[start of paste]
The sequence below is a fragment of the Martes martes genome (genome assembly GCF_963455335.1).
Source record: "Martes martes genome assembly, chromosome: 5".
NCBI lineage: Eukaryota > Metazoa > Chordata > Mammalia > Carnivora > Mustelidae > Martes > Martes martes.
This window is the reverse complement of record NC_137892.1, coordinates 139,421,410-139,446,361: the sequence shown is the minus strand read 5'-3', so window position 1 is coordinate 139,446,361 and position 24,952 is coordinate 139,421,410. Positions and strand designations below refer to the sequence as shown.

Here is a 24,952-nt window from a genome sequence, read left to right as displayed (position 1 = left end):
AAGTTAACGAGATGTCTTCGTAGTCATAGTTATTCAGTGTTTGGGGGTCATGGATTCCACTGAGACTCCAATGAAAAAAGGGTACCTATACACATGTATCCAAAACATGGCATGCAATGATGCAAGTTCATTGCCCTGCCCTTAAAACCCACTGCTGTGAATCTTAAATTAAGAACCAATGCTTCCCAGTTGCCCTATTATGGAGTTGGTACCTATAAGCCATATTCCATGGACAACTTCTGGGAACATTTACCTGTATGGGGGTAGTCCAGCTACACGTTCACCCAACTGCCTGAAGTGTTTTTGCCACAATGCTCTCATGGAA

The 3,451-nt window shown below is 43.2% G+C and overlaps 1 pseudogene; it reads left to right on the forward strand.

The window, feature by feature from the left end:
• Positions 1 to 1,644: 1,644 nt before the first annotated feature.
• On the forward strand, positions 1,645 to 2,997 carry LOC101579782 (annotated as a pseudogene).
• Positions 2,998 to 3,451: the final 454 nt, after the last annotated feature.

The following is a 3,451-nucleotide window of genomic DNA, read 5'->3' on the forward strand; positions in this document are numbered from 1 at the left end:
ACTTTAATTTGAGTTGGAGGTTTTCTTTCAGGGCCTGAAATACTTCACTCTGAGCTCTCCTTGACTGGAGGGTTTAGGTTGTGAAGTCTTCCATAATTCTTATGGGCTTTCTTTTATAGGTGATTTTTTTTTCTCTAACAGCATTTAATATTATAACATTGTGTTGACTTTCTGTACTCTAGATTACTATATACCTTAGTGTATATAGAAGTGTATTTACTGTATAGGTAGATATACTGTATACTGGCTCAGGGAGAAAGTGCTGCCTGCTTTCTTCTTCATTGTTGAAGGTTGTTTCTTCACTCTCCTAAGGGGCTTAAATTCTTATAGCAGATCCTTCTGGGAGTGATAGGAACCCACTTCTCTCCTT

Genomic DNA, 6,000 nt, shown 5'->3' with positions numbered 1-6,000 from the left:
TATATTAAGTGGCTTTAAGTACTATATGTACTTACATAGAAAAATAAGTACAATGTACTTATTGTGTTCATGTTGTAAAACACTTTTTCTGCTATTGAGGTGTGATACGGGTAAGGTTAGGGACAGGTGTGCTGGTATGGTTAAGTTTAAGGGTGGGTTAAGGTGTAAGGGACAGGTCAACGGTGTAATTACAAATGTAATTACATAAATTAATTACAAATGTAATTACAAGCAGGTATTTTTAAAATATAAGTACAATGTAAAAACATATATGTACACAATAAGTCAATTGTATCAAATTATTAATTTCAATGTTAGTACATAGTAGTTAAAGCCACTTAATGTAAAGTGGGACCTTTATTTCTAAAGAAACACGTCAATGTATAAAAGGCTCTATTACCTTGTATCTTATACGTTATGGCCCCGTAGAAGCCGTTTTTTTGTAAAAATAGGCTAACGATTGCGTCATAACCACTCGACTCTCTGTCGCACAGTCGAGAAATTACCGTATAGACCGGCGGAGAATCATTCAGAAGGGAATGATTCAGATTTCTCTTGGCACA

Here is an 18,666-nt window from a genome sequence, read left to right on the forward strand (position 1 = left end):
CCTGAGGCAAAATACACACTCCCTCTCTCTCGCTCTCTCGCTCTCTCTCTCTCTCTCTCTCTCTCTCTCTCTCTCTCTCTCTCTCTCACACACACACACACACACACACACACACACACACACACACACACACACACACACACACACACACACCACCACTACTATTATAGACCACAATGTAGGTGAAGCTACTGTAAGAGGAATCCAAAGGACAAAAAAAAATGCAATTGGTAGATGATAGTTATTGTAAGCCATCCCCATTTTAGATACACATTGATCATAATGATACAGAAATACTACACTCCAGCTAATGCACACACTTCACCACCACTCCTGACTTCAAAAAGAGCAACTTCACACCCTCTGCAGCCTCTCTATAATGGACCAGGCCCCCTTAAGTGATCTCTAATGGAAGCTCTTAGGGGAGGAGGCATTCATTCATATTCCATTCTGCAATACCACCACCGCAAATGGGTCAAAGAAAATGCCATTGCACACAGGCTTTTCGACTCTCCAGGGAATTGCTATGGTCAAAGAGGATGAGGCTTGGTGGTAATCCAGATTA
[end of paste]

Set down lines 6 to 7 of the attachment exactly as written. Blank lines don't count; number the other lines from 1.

AAGTTAACGAGATGTCTTCGTAGTCATAGTTATTCAGTGTTTGGGGGTCATGGATTCCACTGAGACTCCAATGAAAAAAGGGTACCTATACACATGTATCCAAAACATGGCATGCAATGATGCAAGTTCATTGCCCTGCCCTTAAAACCCACTGCTGTGAATCTTAAATTAAGAACCAATGCTTCCCAGTTGCCCTATTATGGAGTTGGTACCTATAAGCCATATTCCATGGACAACTTCTGGGAACATTTACCTGTATGGGGGTAGTCCAGCTACACGTTCACCCAACTGCCTGAAGTGTTTTTGCCACAATGCTCTCATGGAA

The 3,451-nt window shown below is 43.2% G+C and overlaps 1 pseudogene; it reads left to right on the forward strand.